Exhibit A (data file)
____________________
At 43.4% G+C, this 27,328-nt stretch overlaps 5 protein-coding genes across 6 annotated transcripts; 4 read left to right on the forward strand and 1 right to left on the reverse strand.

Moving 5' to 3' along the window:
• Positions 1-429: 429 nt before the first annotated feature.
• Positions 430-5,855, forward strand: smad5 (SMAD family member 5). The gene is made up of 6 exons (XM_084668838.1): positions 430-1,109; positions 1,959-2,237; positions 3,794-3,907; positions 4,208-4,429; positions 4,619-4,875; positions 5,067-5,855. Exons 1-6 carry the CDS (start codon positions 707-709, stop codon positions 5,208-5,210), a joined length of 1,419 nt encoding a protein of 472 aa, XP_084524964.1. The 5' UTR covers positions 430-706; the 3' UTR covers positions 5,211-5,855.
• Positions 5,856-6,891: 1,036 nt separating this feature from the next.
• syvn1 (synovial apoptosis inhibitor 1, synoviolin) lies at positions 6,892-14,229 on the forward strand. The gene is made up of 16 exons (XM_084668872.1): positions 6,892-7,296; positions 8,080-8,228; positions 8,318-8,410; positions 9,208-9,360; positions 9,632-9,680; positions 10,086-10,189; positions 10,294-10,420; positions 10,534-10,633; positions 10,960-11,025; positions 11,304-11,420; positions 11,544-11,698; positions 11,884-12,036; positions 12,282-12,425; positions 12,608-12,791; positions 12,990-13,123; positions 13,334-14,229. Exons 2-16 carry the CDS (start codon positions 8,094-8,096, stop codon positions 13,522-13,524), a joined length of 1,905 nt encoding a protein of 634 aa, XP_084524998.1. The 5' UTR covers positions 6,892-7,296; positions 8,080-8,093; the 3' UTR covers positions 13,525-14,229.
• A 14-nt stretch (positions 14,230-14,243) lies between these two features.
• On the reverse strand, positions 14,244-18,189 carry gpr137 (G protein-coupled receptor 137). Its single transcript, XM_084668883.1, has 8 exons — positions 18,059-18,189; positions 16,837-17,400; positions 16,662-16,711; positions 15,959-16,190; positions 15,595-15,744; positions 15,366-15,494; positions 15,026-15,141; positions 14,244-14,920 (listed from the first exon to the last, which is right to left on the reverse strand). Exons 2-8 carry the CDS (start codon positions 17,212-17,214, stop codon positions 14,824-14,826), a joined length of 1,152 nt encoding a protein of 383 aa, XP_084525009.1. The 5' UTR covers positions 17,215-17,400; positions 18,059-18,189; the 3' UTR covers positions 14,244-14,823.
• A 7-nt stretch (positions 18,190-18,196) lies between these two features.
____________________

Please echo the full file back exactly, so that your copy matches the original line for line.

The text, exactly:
At 43.4% G+C, this 27,328-nt stretch overlaps 5 protein-coding genes across 6 annotated transcripts; 4 read left to right on the forward strand and 1 right to left on the reverse strand.

Moving 5' to 3' along the window:
• Positions 1-429: 429 nt before the first annotated feature.
• Positions 430-5,855, forward strand: smad5 (SMAD family member 5). The gene is made up of 6 exons (XM_084668838.1): positions 430-1,109; positions 1,959-2,237; positions 3,794-3,907; positions 4,208-4,429; positions 4,619-4,875; positions 5,067-5,855. Exons 1-6 carry the CDS (start codon positions 707-709, stop codon positions 5,208-5,210), a joined length of 1,419 nt encoding a protein of 472 aa, XP_084524964.1. The 5' UTR covers positions 430-706; the 3' UTR covers positions 5,211-5,855.
• Positions 5,856-6,891: 1,036 nt separating this feature from the next.
• syvn1 (synovial apoptosis inhibitor 1, synoviolin) lies at positions 6,892-14,229 on the forward strand. The gene is made up of 16 exons (XM_084668872.1): positions 6,892-7,296; positions 8,080-8,228; positions 8,318-8,410; positions 9,208-9,360; positions 9,632-9,680; positions 10,086-10,189; positions 10,294-10,420; positions 10,534-10,633; positions 10,960-11,025; positions 11,304-11,420; positions 11,544-11,698; positions 11,884-12,036; positions 12,282-12,425; positions 12,608-12,791; positions 12,990-13,123; positions 13,334-14,229. Exons 2-16 carry the CDS (start codon positions 8,094-8,096, stop codon positions 13,522-13,524), a joined length of 1,905 nt encoding a protein of 634 aa, XP_084524998.1. The 5' UTR covers positions 6,892-7,296; positions 8,080-8,093; the 3' UTR covers positions 13,525-14,229.
• A 14-nt stretch (positions 14,230-14,243) lies between these two features.
• On the reverse strand, positions 14,244-18,189 carry gpr137 (G protein-coupled receptor 137). Its single transcript, XM_084668883.1, has 8 exons — positions 18,059-18,189; positions 16,837-17,400; positions 16,662-16,711; positions 15,959-16,190; positions 15,595-15,744; positions 15,366-15,494; positions 15,026-15,141; positions 14,244-14,920 (listed from the first exon to the last, which is right to left on the reverse strand). Exons 2-8 carry the CDS (start codon positions 17,212-17,214, stop codon positions 14,824-14,826), a joined length of 1,152 nt encoding a protein of 383 aa, XP_084525009.1. The 5' UTR covers positions 17,215-17,400; positions 18,059-18,189; the 3' UTR covers positions 14,244-14,823.
• A 7-nt stretch (positions 18,190-18,196) lies between these two features.